Is the recent rise in xenophobia and right-wing populism in Europe linked to the economic crisis? Anthropologist Cathrine Moe Thorleifsson is about to embark on fieldwork in England, Hungary and Norway in order to find out.
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With the rise of new technologies, organic waste has started a journey from costly by-product to valuable resource. But why does only 3% go on to become biogas and fertilizer? How can we increase the percentage?
“Anthropologists tend to exaggerate differences and to downplay commonalities. It is our moral duty to correct this distorted picture,” said Jeremy MacClancy at the first international workshop of the Overheating project.
The recent Ebola crisis in Sierra Leone, Liberia and Guinea has spurred a range of responses from all over the world. Some of these responses exemplify the ongoing stereotyping of Africa and Africans. Public discourse, unfortunately, still has the tendency of addressing Africa as a country, a war ridden space full of sadness and its inhabitants as savage and helpless. But stereotypes are not limited to these images of misery.
The European Parliament and its political groups employ officials to help coordinate various aspects of the Parliament’s legislative work. In this blog post, Morten Egeberg, Åse Gornitzka and Jarle Trondal examine who these staff members are, and if their individual backgrounds influence their decisions.
Just after the first pill has been swallowed, the human body starts to react. A new study at the University of Oslo can be the first step towards an individualized treatment of mental illnesses.
In this comment, Agustín José Menéndez analyses the current state of affairs in a crisis-ridden Europe. Is it a mere coincidence that claims of independence from Catalonia, Padania and Scotland have gained strength?
Federica Mogherini has outlined an ambitious plan for the EU's foreign and security policy, but whether it is attainable remains to be seen. Johanne D. Saltnes and Tine E. Brøgger analyse the new High Representative's agenda and vision.
Following the life of the worlds' simplest shoe provides encounters with the biggest migration streams in history, flip-flop smugglers in fast cars or on camels, and anxious company owners who don't want researchers nosing around.
The EU system has changed significantly as a result of the euro crisis. A major international conference in Oslo on 4-6 November will discuss the democratic implications of these changes, both for the EU and Norway.
Economic theories are not enough to understand economic processes. At the next Overheating seminar, Nina Boy will show that literary studies can provide important insights into the world of finance.
Learn from Caribbeans and see the world as many small interconnected islands that can only exist as a whole, says Kristian Van Haesendonck, who will speak at the next Overheating-seminar.
Smoking used to be cool. Today it is a pastime for kids with problems.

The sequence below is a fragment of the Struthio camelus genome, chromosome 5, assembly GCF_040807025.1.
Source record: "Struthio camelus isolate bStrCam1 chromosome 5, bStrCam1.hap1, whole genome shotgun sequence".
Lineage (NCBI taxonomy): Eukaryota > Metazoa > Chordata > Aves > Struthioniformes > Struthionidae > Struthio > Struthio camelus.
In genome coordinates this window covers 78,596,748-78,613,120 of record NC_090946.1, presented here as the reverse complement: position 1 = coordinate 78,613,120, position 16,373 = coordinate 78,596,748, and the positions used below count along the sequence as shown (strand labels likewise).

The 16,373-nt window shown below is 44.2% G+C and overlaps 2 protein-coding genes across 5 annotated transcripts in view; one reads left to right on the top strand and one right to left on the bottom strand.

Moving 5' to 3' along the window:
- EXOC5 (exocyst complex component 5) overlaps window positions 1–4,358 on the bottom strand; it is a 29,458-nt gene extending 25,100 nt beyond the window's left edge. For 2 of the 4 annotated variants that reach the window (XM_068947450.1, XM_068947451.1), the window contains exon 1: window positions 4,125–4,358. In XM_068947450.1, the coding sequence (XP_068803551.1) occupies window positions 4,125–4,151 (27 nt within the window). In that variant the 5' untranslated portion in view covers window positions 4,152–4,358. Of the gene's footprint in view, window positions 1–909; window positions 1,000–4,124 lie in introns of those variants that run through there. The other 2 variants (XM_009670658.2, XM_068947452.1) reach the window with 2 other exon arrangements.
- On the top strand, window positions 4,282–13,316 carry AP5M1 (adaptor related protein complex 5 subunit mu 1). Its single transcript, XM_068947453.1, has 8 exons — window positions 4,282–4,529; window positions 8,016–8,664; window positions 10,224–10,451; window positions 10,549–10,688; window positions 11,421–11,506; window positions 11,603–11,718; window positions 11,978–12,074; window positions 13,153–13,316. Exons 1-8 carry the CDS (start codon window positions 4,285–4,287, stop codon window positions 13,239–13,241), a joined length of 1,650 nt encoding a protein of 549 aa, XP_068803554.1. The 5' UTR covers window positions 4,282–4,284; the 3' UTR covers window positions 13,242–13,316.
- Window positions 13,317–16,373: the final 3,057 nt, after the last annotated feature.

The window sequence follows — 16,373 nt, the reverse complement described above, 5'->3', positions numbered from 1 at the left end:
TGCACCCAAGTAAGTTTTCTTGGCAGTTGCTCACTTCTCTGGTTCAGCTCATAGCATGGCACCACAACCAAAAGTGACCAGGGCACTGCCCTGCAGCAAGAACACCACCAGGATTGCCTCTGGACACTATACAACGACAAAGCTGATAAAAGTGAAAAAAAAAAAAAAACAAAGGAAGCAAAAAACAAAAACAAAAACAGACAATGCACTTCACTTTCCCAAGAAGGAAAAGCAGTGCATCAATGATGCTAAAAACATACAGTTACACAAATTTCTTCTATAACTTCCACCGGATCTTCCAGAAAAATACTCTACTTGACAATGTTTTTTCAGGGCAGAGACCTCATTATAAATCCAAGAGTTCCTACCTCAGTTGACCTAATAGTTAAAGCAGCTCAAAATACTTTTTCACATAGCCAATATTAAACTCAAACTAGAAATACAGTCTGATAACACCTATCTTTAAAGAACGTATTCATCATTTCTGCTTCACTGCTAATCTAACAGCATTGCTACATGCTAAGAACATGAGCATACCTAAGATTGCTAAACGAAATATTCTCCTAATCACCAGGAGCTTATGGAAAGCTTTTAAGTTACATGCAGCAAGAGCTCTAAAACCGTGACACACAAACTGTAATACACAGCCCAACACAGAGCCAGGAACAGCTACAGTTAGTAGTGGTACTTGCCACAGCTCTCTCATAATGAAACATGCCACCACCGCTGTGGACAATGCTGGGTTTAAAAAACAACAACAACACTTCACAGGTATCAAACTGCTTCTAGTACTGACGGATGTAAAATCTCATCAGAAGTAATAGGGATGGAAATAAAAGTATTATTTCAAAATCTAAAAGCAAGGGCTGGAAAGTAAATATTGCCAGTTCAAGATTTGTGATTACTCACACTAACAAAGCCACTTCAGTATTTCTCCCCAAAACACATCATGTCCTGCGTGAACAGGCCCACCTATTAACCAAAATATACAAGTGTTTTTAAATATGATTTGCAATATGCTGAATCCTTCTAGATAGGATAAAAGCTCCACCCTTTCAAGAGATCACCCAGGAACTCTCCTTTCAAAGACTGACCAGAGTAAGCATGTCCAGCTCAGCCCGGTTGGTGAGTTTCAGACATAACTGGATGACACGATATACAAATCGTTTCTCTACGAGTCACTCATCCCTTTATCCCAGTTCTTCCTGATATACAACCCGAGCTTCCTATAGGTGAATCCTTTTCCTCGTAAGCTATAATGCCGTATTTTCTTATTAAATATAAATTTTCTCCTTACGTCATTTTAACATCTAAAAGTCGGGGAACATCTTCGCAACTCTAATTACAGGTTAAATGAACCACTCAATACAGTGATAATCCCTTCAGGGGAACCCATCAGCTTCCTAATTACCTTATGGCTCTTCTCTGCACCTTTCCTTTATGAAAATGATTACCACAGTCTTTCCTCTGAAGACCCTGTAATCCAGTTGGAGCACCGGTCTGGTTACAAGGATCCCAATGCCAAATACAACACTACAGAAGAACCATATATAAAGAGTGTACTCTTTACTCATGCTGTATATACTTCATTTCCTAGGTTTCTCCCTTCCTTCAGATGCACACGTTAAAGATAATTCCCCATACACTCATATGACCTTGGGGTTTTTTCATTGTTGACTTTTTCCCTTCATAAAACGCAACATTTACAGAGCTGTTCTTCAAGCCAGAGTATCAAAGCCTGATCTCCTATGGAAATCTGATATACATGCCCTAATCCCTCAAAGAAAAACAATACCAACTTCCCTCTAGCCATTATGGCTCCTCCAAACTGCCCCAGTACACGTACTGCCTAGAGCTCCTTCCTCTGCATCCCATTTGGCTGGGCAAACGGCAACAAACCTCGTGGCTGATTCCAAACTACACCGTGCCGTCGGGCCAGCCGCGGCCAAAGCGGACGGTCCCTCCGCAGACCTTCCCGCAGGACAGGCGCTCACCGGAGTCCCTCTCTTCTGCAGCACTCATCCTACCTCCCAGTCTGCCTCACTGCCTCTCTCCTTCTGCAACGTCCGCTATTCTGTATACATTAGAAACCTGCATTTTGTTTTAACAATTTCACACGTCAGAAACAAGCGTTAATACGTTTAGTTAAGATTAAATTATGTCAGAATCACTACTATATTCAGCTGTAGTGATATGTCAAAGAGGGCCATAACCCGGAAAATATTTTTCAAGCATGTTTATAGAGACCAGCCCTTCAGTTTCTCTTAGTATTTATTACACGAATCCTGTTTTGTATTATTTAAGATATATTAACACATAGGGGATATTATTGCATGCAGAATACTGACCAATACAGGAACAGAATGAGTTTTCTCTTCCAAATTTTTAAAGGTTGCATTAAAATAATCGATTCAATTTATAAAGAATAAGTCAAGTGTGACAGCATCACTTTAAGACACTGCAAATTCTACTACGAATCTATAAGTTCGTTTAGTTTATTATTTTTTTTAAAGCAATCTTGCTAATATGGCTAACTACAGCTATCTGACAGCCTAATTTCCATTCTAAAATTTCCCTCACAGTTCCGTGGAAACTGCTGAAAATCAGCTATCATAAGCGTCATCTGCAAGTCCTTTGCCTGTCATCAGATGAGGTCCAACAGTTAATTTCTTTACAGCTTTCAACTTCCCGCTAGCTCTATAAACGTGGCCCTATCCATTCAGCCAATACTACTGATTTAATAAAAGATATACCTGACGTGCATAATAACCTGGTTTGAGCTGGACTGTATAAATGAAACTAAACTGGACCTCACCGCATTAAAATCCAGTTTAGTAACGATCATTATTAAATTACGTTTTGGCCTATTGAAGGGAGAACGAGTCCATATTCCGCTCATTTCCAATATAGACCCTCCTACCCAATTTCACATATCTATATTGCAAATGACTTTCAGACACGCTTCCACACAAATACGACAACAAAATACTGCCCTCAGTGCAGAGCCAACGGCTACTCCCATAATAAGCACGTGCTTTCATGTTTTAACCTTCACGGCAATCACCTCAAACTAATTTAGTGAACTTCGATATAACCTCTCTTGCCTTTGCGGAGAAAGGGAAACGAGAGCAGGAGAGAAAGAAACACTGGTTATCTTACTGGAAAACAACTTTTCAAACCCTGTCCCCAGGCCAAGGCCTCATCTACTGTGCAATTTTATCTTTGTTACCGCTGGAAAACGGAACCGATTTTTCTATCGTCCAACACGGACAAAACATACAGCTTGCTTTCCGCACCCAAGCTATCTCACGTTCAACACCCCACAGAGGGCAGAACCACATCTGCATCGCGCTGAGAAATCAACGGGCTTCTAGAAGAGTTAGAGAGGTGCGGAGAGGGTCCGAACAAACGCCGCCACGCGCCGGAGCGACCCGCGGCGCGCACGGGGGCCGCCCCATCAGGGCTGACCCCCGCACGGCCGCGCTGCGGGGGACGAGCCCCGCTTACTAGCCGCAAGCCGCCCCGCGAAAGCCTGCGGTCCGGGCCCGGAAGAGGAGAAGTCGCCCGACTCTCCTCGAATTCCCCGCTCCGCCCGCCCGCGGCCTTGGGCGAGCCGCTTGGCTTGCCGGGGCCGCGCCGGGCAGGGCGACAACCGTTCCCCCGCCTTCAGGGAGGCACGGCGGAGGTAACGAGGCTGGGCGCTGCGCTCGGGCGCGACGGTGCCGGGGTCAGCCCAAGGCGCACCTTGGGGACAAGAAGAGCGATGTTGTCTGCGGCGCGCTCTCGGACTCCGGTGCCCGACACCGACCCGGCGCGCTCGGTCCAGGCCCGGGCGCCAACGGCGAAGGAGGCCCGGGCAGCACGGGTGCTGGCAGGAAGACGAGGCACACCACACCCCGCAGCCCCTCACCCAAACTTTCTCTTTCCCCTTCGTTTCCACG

40 years ago it was an insignificant fishing village, now Macaé is Brazil’s bustling oil capital. While the oil rush is widely celebrated, both the favelas of the poor and the gated communities of the rich are growing, says Caroline Inglingstad.
They claim to know European women's experiences and needs. Some argue that more expert power makes EU gender equality policies less democratic. Researchers have studied what kind of expertise is involved.
Even deep in the Amazon jungle people feel the consequences of global economic policies. In Peru, Margrethe Steinert is studying how the Asháninka indigenous people deal with mining companies, migrants and the neoliberal state.
ARENA contributed extensively to two workshops under the Nordic Political Science Congress in August. The themes discussed were the EU in the world and expert rule, respectively.
When mining sites, shipyards and power plants are built in their neighborhoods, many locals feel they have no say in it. – When big money is involved, politics tends to become less democratic. The slogan is no longer ‘people first’, but ‘money first’, Thomas Hylland Eriksen said at the largest gathering of anthropologists in Europe.
Corsica is perfectly suited for organic farming. But the growing tourism industry has turned arable land into housing estates. Young people are unsuccessfully looking for farm land, says anthropologist Marie Stormo Nilsson.
Fair prices, better working conditions, security: It is supposed to be a solution to economic injustice. But in the tiny Caribbean island Dominica, more and more banana farmers are leaving Fair Trade, tells Frida Aamnes.
Patients who have tried to commit suicide with medication, are prescribed more medication after the attempt, not less.
A number of EU neighbouring countries are integrated in the internal market and adopt the EU acquis to various degrees, through the EEA agreement, bilateral or other agreements. This has important democratic implications.
A world unique event has occurred in Sweden: Agreement between municipalities and the responsible nuclear company on how to handle nuclear waste.
Lack of energy not only harms businesses in Nepal, but also contributes to new class divides, pollution and migration to richer countries.
The responsibility for kitchen hygiene has been delegated to ready meals and kitchen equipment.